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1 Problem-Based Cooperative Learning Karl A. Smith Engineering Education – Purdue University Civil Engineering - University of Minnesota ksmith@umn.edu http://www.ce.umn.edu/~smith Estimation Problem

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First Course Design Experience UMN – Institute of Technology Thinking Like an Engineer Problem Identification Problem Formulation Problem Representation Problem Solving Problem-Based Learning

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3 Problem Based Cooperative Learning Format TASK: Solve the problem(s) or Complete the project. INDIVIDUAL: Estimate answer. Note strategy. COOPERATIVE: One set of answers from the group, strive for agreement, make sure everyone is able to explain the strategies used to solve each problem. EXPECTED CRITERIA FOR SUCCESS: Everyone must be able to explain the strategies used to solve each problem. EVALUATION: Best answer within available resources or constraints. INDIVIDUAL ACCOUNTABILITY: One member from your group may be randomly chosen to explain (a) the answer and (b) how to solve each problem. EXPECTED BEHAVIORS: Active participating, checking, encouraging, and elaborating by all members. INTERGROUP COOPERATION: Whenever it is helpful, check procedures, answers, and strategies with another group.

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4 Team Member Roles Observer/ Process Recorder Task Recorder Skeptic/Prober

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5 Action Name 1Name 2Name 3Name 4Total Contributes Ideas Describes Feelings Encourages Participation Summarizes, Integrates Checks for Understanding Relates New To Old Learning Gives Direction To Work Total

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Technical Estimation Exercise TASK: INDIVIDUAL: Quick Estimate (10 seconds). Note strategy. COOPERATIVE: Improved Estimate (15 minutes). One set of answers from the group, strive for agreement, make sure everyone is able to explain the strategies used to arrive at the improved estimate. EXPECTED CRITERIA FOR SUCCESS: Everyone must be able to explain the strategies used to arrive at your improved estimate. EVALUATION: Best answer within available resources or constraints. INDIVIDUAL ACCOUNTABILITY: One member from your group may be randomly chosen to explain (a) your estimate and (b) how you arrived at it. EXPECTED BEHAVIORS: Active participating, checking, encouraging, and elaborating by all members. INTERGROUP COOPERATION: Whenever it is helpful, check procedures, answers, and strategies with another group.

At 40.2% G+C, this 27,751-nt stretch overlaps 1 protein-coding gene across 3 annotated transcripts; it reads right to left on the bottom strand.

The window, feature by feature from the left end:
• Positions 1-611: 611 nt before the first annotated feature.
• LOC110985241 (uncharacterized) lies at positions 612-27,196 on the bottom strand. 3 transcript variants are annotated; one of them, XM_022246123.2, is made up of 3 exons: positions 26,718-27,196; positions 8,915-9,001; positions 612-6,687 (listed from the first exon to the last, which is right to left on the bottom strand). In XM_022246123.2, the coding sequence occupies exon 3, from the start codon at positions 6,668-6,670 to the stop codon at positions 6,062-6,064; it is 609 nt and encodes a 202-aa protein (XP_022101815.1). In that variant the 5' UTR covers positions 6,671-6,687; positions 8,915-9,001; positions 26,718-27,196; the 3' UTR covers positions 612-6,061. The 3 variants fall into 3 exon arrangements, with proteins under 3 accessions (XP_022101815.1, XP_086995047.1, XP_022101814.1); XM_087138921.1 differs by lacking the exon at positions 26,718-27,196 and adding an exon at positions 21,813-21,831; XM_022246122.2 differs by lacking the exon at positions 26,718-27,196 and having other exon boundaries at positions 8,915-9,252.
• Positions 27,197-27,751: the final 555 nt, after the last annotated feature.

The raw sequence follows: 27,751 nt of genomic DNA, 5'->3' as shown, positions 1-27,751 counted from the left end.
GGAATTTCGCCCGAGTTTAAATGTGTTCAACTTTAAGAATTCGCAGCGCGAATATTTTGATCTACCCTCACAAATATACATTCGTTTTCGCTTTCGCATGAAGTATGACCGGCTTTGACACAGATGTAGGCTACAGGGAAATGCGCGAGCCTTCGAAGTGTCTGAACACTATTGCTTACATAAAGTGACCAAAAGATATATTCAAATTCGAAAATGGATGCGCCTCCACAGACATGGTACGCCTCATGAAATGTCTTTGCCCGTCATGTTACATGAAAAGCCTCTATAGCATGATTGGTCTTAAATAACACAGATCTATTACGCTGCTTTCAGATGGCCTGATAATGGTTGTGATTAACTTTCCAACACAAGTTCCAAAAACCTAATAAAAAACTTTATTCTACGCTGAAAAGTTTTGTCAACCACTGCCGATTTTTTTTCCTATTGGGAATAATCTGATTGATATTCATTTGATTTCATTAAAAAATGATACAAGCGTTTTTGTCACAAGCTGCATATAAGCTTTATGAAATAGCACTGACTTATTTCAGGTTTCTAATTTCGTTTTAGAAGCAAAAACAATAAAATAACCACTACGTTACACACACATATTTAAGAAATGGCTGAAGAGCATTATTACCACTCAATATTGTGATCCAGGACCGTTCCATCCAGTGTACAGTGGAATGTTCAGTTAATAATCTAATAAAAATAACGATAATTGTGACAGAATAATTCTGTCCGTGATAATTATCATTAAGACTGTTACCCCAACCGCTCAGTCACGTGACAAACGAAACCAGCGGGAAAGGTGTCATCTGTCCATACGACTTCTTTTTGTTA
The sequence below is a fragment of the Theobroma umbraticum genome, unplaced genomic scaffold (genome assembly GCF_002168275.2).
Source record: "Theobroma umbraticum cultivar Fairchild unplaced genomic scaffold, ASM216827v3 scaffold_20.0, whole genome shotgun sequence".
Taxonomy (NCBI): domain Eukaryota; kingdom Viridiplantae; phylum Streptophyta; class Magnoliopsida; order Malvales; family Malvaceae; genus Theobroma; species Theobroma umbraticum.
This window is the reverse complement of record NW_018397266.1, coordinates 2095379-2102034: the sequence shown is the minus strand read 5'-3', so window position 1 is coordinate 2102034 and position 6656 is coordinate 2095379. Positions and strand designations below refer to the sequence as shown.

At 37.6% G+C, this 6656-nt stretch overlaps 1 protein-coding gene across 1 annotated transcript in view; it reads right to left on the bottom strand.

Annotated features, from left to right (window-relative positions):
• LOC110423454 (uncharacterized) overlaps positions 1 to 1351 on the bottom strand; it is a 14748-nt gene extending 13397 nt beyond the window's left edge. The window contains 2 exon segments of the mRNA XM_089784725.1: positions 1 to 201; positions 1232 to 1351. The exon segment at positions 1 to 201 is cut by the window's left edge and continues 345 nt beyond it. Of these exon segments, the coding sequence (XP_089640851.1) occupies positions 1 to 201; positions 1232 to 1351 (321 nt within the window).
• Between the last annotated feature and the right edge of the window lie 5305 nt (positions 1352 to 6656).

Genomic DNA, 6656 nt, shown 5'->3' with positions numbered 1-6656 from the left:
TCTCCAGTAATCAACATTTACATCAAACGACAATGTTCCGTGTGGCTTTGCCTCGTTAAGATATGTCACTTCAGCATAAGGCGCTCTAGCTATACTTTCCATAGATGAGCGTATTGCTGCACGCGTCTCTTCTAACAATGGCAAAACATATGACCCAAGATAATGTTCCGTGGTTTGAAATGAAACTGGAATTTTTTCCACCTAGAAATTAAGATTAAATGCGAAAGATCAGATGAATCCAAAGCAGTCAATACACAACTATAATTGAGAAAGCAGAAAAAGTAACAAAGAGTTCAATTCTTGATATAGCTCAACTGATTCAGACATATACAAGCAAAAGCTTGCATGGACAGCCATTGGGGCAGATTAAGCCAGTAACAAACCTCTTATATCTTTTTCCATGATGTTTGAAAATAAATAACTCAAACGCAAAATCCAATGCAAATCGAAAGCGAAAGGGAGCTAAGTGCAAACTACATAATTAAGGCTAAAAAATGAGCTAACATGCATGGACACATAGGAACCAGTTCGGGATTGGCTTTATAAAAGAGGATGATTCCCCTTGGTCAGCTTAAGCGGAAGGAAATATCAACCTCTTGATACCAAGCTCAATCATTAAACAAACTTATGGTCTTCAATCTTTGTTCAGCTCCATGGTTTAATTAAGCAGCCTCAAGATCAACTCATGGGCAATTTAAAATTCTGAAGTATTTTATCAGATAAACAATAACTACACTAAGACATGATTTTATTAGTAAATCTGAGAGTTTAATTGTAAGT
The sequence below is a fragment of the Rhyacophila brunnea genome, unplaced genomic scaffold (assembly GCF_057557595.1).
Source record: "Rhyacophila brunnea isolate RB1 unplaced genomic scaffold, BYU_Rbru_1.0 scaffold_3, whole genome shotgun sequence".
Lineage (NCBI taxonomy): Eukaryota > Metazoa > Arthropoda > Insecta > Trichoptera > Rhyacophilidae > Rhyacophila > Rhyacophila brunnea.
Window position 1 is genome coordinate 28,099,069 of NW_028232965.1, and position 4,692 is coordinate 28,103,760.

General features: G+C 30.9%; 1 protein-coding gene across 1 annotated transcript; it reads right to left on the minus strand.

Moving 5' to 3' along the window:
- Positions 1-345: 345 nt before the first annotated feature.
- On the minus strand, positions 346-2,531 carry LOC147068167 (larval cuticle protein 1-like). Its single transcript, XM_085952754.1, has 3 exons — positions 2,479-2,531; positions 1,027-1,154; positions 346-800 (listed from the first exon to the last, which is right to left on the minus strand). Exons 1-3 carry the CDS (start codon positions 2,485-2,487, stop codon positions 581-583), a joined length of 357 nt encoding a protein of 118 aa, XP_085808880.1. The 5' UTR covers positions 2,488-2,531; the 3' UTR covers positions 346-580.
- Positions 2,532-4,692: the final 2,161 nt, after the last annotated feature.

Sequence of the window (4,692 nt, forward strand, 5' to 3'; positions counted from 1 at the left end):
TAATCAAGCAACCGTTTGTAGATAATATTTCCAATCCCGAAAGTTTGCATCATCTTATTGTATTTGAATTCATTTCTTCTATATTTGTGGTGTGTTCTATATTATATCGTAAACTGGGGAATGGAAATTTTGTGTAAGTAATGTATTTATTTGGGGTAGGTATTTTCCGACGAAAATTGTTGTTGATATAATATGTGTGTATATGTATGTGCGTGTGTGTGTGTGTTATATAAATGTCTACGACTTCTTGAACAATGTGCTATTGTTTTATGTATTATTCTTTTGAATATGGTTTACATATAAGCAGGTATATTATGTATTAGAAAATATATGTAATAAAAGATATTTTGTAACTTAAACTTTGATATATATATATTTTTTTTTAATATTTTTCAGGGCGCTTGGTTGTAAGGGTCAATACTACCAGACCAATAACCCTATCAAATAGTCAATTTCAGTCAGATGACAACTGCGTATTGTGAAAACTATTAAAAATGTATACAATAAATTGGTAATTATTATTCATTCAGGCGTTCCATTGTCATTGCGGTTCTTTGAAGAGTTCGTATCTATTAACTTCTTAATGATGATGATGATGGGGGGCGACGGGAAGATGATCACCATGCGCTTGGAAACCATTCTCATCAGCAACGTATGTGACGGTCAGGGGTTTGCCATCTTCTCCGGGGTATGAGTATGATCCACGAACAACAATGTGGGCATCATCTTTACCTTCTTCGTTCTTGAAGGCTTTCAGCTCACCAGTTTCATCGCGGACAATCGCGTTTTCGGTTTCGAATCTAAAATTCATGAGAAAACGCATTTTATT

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7 Group Reports Estimate –Group 1 –Group 2 –... Strategy used to arrive at estimate – assumptions, model, method, etc.

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8 Real World Model World Model V r /V b Calc

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10 Problem-Based Learning Problem posed Identify what we need to know Learn it Apply it START

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11 Subject-Based Learning Told what we need to know Learn it Given problem to illustrate how to use it START Normative Professional Curriculum: 1.Teach the relevant basic science, 2.Teach the relevant applied science, and 3.Allow for a practicum to connect the science to actual practice.

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12 Problem-Based Learning (PBL) Problem-based learning is the learning that results from the process of working toward the understanding or resolution of a problem. The problem is encountered first in the learning process B Barrows and Tamlyn, 1980 Core Features of PBL Learning is student-centered Learning occurs in small student groups Teachers are facilitators or guides Problems are the organizing focus and stimulus for learning Problems are the vehicle for the development of clinical problem- solving skills New information is acquired through self-directed learning